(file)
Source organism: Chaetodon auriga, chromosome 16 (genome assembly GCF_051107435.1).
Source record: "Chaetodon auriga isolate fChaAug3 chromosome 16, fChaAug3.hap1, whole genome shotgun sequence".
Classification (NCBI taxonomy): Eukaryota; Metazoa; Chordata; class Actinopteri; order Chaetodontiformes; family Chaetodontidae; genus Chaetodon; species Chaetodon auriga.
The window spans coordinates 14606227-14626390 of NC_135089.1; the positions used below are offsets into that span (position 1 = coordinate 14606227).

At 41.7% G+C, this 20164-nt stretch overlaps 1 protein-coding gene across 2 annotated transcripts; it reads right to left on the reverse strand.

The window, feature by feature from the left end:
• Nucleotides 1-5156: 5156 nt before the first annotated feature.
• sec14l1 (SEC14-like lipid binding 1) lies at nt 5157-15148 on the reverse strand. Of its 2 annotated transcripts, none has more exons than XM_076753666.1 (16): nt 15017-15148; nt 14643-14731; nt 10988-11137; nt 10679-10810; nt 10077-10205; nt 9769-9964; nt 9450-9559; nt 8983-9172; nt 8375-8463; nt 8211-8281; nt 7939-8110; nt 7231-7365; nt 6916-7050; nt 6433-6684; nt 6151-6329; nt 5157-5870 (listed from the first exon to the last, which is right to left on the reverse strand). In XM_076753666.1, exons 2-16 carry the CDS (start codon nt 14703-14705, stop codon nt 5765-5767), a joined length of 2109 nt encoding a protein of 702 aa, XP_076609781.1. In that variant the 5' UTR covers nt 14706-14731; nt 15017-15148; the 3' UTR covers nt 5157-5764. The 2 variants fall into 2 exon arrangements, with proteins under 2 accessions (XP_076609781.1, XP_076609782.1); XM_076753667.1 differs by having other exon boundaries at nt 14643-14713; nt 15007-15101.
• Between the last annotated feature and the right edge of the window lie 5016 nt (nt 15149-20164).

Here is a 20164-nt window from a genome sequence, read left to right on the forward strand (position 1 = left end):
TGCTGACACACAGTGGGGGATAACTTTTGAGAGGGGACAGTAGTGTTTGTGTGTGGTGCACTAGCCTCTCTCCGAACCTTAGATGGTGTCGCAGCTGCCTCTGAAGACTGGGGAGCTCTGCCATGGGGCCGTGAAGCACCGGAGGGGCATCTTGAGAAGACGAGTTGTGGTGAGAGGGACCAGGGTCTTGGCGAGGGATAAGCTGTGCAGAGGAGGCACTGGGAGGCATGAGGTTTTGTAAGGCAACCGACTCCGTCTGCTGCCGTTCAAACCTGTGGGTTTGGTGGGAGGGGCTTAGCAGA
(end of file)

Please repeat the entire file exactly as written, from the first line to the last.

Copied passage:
Source organism: Chaetodon auriga, chromosome 16 (genome assembly GCF_051107435.1).
Source record: "Chaetodon auriga isolate fChaAug3 chromosome 16, fChaAug3.hap1, whole genome shotgun sequence".
Classification (NCBI taxonomy): Eukaryota; Metazoa; Chordata; class Actinopteri; order Chaetodontiformes; family Chaetodontidae; genus Chaetodon; species Chaetodon auriga.
The window spans coordinates 14606227-14626390 of NC_135089.1; the positions used below are offsets into that span (position 1 = coordinate 14606227).

At 41.7% G+C, this 20164-nt stretch overlaps 1 protein-coding gene across 2 annotated transcripts; it reads right to left on the reverse strand.

The window, feature by feature from the left end:
• Nucleotides 1-5156: 5156 nt before the first annotated feature.
• sec14l1 (SEC14-like lipid binding 1) lies at nt 5157-15148 on the reverse strand. Of its 2 annotated transcripts, none has more exons than XM_076753666.1 (16): nt 15017-15148; nt 14643-14731; nt 10988-11137; nt 10679-10810; nt 10077-10205; nt 9769-9964; nt 9450-9559; nt 8983-9172; nt 8375-8463; nt 8211-8281; nt 7939-8110; nt 7231-7365; nt 6916-7050; nt 6433-6684; nt 6151-6329; nt 5157-5870 (listed from the first exon to the last, which is right to left on the reverse strand). In XM_076753666.1, exons 2-16 carry the CDS (start codon nt 14703-14705, stop codon nt 5765-5767), a joined length of 2109 nt encoding a protein of 702 aa, XP_076609781.1. In that variant the 5' UTR covers nt 14706-14731; nt 15017-15148; the 3' UTR covers nt 5157-5764. The 2 variants fall into 2 exon arrangements, with proteins under 2 accessions (XP_076609781.1, XP_076609782.1); XM_076753667.1 differs by having other exon boundaries at nt 14643-14713; nt 15007-15101.
• Between the last annotated feature and the right edge of the window lie 5016 nt (nt 15149-20164).

Here is a 20164-nt window from a genome sequence, read left to right on the forward strand (position 1 = left end):
TGCTGACACACAGTGGGGGATAACTTTTGAGAGGGGACAGTAGTGTTTGTGTGTGGTGCACTAGCCTCTCTCCGAACCTTAGATGGTGTCGCAGCTGCCTCTGAAGACTGGGGAGCTCTGCCATGGGGCCGTGAAGCACCGGAGGGGCATCTTGAGAAGACGAGTTGTGGTGAGAGGGACCAGGGTCTTGGCGAGGGATAAGCTGTGCAGAGGAGGCACTGGGAGGCATGAGGTTTTGTAAGGCAACCGACTCCGTCTGCTGCCGTTCAAACCTGTGGGTTTGGTGGGAGGGGCTTAGCAGA